Derrick Rose underwent a successful repair of his medial meniscus today. That's the good news. The bad news is that the Bulls have announced that Rose is done for the season.
The long return time for Rose likely means that he had the meniscus repaired, instead of removed, all together or partially. That it could be salvaged is a good sign for future recovery, but that procedure takes longer to recover.
The partial tear and repair of the meniscus is broadly similar to Russell Westbrook's injury from last year's playoffs. Westbrook's tear was to his lateral meniscus, which is generally a rarer and more problematic injury, and despite some complications with his repair procedure, he has come back looking as strong and fast and Westbrooky as you could hope this year.
That doesn't mean that Rose's recovery will look anything like that, though. It's obvious, but the severity of the tear has a lot to do with what Rose's recovery will look like. With Westbrook, we knew that the tear could be as small as two percent; we don't have any information on Rose's. Further, where the tear happens on the meniscus, and which direction it's torn in, matter as well. Again, we don't know anything about all that for Rose.
What we do know is that the meniscus handles shock absorption and stabilization in the knee. That's a problem for Rose. While he never really looked completely back to his old self (his driving numbers were fine, but not what you'd expect from him at peak health), he showed flashes of at least attempting to play the attacking style. And to make that work, you need your knees' shock absorbers to be in good condition. The medial meniscus would become especially important if you exist along the right baseline, as Rose often does.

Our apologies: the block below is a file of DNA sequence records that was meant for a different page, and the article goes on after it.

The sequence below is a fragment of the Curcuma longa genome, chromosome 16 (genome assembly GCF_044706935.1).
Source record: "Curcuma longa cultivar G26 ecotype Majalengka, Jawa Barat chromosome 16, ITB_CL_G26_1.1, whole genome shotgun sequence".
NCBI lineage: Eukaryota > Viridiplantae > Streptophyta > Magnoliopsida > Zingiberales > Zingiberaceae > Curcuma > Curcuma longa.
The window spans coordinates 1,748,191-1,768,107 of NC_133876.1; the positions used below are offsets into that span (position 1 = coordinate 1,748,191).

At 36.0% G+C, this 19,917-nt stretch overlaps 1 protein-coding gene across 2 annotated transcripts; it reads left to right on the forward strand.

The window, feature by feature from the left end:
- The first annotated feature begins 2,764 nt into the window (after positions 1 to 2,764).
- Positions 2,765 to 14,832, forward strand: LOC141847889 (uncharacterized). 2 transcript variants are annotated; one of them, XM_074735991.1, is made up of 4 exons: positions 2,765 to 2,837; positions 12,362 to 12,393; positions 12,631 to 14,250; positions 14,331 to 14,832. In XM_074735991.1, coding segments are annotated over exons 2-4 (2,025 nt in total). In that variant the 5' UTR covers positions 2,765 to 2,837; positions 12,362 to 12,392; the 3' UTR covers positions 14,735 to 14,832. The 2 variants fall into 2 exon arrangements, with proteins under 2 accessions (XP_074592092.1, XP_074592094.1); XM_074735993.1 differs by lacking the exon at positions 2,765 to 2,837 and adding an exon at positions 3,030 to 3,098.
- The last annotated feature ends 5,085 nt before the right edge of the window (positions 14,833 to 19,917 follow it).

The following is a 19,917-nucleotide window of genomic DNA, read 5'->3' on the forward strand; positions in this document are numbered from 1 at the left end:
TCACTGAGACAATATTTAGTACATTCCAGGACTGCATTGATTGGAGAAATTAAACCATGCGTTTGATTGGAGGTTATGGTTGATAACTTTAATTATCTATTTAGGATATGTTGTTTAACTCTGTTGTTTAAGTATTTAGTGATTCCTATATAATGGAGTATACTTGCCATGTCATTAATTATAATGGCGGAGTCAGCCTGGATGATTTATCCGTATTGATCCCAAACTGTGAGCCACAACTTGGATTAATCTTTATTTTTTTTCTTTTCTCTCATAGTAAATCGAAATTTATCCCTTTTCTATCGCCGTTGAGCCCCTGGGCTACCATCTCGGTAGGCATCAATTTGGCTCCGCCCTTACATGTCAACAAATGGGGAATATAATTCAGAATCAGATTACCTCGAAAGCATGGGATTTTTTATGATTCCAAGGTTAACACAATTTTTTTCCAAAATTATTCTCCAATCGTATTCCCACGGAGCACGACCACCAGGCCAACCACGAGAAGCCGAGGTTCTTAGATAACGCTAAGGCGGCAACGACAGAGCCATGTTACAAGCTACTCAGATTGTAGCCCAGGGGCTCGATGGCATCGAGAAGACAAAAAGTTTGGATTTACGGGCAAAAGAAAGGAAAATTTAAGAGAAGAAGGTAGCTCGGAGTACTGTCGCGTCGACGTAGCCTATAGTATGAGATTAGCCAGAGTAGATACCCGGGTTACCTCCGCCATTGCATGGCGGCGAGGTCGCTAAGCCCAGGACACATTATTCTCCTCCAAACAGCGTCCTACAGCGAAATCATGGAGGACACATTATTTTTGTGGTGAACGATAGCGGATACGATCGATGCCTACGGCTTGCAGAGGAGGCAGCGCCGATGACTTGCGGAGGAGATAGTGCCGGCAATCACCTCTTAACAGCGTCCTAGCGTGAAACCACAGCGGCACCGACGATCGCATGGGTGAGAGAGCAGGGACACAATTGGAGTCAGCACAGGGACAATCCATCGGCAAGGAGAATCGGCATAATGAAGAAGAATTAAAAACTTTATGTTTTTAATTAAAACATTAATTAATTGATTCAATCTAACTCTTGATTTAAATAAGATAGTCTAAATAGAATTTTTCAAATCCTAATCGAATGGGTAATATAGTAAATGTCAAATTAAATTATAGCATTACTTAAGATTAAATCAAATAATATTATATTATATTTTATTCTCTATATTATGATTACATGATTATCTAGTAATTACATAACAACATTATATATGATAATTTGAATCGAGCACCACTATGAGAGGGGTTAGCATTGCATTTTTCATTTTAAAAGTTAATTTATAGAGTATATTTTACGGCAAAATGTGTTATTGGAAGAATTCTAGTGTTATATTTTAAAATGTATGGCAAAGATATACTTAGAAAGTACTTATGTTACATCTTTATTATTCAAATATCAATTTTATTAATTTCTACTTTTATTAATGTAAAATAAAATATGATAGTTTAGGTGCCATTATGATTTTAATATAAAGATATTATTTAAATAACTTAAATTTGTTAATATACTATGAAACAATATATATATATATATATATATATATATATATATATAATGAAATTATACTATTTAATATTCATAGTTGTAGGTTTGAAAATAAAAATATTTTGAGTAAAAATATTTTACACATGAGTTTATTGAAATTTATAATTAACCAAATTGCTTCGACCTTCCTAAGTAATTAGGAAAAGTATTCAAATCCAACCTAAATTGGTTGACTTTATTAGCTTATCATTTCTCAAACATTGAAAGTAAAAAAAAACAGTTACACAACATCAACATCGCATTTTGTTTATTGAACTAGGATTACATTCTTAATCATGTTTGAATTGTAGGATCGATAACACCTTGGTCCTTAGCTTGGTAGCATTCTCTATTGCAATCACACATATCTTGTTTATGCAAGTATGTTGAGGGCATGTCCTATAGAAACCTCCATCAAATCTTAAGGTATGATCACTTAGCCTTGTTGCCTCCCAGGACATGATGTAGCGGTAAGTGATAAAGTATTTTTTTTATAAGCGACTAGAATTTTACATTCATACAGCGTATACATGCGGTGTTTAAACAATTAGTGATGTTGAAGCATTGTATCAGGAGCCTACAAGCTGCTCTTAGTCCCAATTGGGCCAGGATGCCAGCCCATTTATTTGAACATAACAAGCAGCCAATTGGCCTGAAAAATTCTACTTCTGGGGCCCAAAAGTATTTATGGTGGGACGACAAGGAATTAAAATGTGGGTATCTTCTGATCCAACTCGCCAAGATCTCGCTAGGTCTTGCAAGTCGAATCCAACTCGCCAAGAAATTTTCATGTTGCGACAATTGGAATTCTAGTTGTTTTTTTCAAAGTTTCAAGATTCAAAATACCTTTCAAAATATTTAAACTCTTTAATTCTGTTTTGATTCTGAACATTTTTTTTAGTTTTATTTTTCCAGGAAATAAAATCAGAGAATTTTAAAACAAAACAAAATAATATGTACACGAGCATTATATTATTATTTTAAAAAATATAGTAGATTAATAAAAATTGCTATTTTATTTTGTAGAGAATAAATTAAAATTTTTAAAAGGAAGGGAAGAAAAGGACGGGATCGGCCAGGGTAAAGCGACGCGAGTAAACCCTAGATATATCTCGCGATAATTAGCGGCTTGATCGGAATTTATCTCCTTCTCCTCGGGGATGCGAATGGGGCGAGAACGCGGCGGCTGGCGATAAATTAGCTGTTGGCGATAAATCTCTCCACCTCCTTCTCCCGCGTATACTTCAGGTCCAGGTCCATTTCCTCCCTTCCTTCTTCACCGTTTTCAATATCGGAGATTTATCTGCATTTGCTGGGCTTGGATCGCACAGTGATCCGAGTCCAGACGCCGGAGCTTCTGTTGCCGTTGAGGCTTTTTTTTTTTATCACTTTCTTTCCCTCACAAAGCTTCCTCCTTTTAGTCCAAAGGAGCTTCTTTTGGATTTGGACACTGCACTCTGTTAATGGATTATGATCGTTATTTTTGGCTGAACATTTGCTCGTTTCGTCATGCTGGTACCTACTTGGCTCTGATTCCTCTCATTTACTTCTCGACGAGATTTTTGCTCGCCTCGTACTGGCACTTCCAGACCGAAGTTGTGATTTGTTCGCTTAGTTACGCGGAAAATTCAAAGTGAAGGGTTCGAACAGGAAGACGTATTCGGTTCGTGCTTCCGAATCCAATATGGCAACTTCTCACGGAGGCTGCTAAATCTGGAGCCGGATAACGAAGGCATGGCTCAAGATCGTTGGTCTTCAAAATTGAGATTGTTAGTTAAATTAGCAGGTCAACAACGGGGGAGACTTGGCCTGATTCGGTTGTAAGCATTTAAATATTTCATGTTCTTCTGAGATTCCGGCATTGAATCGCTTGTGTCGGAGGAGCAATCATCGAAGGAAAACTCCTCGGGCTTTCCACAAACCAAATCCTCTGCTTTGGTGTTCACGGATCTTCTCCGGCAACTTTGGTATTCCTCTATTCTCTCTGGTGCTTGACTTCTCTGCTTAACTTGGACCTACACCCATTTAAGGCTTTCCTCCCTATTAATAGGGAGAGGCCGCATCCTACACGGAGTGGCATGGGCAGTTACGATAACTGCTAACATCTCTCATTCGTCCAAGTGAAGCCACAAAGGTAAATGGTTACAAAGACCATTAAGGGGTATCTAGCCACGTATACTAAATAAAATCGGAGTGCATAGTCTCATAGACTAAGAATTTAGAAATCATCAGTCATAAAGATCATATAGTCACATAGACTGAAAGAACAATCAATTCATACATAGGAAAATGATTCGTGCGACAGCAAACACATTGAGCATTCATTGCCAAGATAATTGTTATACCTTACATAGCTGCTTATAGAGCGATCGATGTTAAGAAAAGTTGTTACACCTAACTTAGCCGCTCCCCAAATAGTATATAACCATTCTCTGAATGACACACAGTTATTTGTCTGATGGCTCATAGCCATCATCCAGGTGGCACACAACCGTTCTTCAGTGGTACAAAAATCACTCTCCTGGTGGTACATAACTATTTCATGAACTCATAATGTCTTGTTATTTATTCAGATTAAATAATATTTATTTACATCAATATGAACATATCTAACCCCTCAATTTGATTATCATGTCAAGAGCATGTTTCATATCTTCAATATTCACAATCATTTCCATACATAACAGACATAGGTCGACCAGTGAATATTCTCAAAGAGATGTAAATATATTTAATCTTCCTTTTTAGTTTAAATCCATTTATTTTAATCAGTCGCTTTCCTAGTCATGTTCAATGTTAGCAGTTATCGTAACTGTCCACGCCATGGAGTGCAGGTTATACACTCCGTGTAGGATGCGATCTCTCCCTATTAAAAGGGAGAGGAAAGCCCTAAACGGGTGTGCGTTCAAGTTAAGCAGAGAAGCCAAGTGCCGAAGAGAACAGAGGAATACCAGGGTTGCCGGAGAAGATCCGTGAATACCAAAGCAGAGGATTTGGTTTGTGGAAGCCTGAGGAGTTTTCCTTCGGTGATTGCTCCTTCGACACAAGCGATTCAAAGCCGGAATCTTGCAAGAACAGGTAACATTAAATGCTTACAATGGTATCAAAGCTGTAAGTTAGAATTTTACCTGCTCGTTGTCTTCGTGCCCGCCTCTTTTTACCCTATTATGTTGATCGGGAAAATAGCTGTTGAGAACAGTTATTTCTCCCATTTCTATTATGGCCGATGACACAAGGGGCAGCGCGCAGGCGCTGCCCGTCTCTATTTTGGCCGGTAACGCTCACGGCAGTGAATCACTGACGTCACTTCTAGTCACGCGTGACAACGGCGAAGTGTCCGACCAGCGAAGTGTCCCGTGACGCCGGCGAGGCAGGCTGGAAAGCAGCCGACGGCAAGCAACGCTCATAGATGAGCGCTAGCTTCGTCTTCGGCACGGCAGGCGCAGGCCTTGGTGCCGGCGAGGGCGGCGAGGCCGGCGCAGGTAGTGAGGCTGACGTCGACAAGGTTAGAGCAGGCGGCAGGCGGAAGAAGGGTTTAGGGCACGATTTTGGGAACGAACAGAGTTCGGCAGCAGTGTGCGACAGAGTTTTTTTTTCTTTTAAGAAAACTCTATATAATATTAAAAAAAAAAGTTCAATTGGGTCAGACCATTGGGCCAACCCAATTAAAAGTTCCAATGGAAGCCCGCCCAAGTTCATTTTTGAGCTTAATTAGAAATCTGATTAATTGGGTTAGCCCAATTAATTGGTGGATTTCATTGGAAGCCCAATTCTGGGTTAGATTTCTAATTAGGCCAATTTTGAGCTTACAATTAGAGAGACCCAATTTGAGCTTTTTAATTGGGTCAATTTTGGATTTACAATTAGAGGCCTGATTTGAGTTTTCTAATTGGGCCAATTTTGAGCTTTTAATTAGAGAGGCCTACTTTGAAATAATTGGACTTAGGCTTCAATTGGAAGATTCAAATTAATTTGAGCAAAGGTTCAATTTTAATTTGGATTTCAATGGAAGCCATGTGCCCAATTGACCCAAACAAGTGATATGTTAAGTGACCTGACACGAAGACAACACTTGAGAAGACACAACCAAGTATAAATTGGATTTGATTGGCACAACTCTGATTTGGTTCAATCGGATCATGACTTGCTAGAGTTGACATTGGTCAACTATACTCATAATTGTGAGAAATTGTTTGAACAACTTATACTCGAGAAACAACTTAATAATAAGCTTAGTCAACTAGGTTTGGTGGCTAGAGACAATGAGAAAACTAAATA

There is room to hope—that all the added time off will improve his comfort with the left knee, or that the meniscus repair goes improbably well and hardly limits him—but those are reaching. And you can just as easily surmise (with very little official information to work with) that injuries are not discrete events in a player's life, but interacting, cascading changes to the body's mechanics, and adding a new complication to an already unideal chain cannot end in anything but more bad results.
Regardless of how the recovery goes, this is a damn tragedy. We'll have lost two full seasons of Derrick Rose, and when he comes back, he will likely be a diminished form of the diminished form that had been floating around the league this season.